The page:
In just two months, the Big Lagoon Rancheria may finally throw in its cards on a big hotel-casino project it has proposed to build in Barstow, in tandem with the Los Coyotes Band of Cahuilla and Cupeno Indians of San Diego County. The tribes’ gaming compacts, signed by Gov. Arnold Schwarzenegger in 2005, would allow them to build a double casino/resort in the Mojave Desert. But the compacts have languished in the state legislature for nearly two years now, failing to be ratified before the end of last year’s session and facing possible failure again this session.
If that happens, says Big Lagoon chairman Virgil Moorehead, his tribe will return to its original plans to build a casino at Big Lagoon, north of Arcata along the coast — a site environmental groups and state agencies have deemed too environmentally sensitive for such a development.
Moorehead, speaking by cell phone Tuesday from Las Vegas, where he was attending a training session for supervisors, sounded frustrated and impatient. He blames opposition from influential, wealthy gambling tribes for the legislature’s stalling on the compacts. These tribes have said that the Los Coyotes and Big Lagoon compacts, which include provisions to allow union organizing and to give the state a more generous portion of their winnings than other casinos do, could impact other tribes’ gaming operations. They’ve also accused the Barstow casino proponents of “reservation shopping” — Big Lagoon Rancheria is 700 miles from Barstow and Los Coyotes more than 100. But Moorehead points out that, in fact, Gov. Schwarzenegger asked Big Lagoon to hook up with Los Coyotes to build a casino-resort in Barstow, in order to put to rest a legal battle between Big Lagoon and the state.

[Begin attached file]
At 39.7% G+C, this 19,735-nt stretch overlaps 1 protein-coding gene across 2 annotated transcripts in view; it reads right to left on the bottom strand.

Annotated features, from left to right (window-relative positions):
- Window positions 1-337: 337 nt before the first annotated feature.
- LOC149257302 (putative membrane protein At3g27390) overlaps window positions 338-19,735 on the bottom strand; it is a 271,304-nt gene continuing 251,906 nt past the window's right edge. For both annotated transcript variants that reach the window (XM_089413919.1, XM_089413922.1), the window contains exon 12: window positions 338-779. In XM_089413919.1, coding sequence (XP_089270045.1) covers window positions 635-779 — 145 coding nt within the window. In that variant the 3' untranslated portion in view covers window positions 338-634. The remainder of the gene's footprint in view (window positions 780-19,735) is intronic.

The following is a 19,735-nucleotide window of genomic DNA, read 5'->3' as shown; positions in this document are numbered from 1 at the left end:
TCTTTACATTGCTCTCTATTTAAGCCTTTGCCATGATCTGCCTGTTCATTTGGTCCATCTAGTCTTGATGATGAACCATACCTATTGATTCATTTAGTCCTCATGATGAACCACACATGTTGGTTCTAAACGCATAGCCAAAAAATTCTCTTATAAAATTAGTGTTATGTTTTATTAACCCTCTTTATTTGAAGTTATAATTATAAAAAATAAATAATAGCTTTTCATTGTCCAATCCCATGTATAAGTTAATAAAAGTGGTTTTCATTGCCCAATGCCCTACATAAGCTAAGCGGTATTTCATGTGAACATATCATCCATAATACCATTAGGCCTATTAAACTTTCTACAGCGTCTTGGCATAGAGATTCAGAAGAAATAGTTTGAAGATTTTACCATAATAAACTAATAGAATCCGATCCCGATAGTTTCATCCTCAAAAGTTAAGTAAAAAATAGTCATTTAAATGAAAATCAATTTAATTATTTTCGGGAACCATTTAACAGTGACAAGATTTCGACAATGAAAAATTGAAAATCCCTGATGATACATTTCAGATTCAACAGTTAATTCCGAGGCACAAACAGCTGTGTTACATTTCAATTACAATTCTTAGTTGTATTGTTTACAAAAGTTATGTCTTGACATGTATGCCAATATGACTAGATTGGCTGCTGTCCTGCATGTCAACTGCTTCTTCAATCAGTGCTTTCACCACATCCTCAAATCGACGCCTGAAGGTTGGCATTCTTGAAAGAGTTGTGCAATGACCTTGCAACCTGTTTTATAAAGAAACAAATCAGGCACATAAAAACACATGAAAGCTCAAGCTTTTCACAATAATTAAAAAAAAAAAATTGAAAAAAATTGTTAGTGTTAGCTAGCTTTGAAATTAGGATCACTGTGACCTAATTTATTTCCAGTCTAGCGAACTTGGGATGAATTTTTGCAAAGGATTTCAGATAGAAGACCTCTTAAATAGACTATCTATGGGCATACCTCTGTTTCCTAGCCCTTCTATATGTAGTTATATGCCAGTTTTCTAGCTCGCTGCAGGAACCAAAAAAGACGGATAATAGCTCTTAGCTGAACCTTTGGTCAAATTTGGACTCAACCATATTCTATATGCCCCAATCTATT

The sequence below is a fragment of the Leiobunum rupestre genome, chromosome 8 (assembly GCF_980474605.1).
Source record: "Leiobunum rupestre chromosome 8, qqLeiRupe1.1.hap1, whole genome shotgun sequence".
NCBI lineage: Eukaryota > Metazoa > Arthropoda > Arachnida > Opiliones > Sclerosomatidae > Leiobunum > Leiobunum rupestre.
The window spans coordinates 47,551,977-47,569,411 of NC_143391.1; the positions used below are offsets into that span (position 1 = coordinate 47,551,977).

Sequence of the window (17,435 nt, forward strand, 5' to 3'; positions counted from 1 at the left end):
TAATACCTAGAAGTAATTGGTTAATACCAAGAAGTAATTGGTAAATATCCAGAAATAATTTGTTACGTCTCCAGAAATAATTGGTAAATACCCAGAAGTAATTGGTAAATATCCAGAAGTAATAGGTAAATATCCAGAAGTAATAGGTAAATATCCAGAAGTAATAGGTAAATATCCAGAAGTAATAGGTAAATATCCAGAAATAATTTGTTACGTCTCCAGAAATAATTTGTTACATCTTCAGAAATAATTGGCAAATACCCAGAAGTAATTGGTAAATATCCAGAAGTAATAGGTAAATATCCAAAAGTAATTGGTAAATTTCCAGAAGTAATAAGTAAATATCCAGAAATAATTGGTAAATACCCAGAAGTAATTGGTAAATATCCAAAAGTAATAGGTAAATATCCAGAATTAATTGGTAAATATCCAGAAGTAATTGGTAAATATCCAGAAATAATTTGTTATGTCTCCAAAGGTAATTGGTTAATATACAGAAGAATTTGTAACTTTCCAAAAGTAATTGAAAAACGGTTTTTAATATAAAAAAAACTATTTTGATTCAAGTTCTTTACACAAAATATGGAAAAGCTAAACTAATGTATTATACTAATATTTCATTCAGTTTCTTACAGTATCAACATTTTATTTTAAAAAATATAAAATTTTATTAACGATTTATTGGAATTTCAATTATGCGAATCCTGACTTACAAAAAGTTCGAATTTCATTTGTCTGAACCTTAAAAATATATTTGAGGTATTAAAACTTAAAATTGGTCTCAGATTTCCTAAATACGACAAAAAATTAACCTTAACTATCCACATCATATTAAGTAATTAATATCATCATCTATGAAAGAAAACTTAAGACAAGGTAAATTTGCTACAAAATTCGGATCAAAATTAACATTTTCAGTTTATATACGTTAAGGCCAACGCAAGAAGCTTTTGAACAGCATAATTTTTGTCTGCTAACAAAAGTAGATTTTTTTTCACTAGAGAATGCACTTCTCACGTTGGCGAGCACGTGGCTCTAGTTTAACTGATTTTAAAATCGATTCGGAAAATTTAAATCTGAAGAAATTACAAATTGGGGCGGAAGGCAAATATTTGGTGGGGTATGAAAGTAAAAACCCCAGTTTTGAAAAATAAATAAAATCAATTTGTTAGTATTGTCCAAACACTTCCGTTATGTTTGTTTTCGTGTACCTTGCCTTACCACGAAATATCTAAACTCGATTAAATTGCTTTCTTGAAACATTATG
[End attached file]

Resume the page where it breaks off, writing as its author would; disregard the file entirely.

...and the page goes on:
The big opposition tribes also were seeking ratification of revised gambling agreements to expand their operations. And, in late June, four of them — the Agua Caliente Band of Cahuilla Indians, the Morongo Band of Mission Indians, the Pechanga Band of Luiseño Indians and the Sycuan Band of the Kumeyaay Nation — had their gambling agreements approved by the legislature. The Governor signed bills ratifying those agreements on July 10. The expansion could mean up to 17,000 new slot machines among the four tribes, and a third casino for one of them.
“It’s the single largest expansion of gambling in history,” says Jason Barnett, of the public relations firm Singer Associates, which represents Big Lagoon and Los Coyotes. “And here the Big Lagoon and Los Coyotes tribes have been waiting nearly two years, and at most they would have 2,500 slots each, but probably, to start, just 1,250 each.” Barnett isn’t sure what effect the passage of the bigger tribes’ compacts may have on the Barstow compacts. “We’re hoping that now that they’ve got theirs, they’ll cease their opposition.”
But Moorehead’s pessimistic.
“Nothing’s really changed,” said Moorehead. “It doesn’t look good that the [big tribes’ expansions] got through and we weren’t included. And [the legislature’s] still dealing with the budget, and we’re low priority. The assembly’s recessed until Aug. 20, and then we’ll have four weeks. We’ll have to scramble. And to be honest with you, the Governor’s got to do it. The Governor needs to make the call. It’s at a higher level now, and there’s not much more I can do.”
Big Lagoon’s compact has to make it through the legislature and be ratified by the governor by Sept. 17, after which the original compact expires. If the legislature again fails to move on the compacts, Big Lagoon will return to the legal battle to build a casino at Big Lagoon.
Moorehead — not a casino gambler, himself, incidentally — hopes they end up in Barstow. “There’s all that work we put into it,” he said. Then again, he’s also “spent over $100,000 studying the lagoon project. And there’s not a doubt in my mind I can do it.” Either way, he figures he’ll build a casino.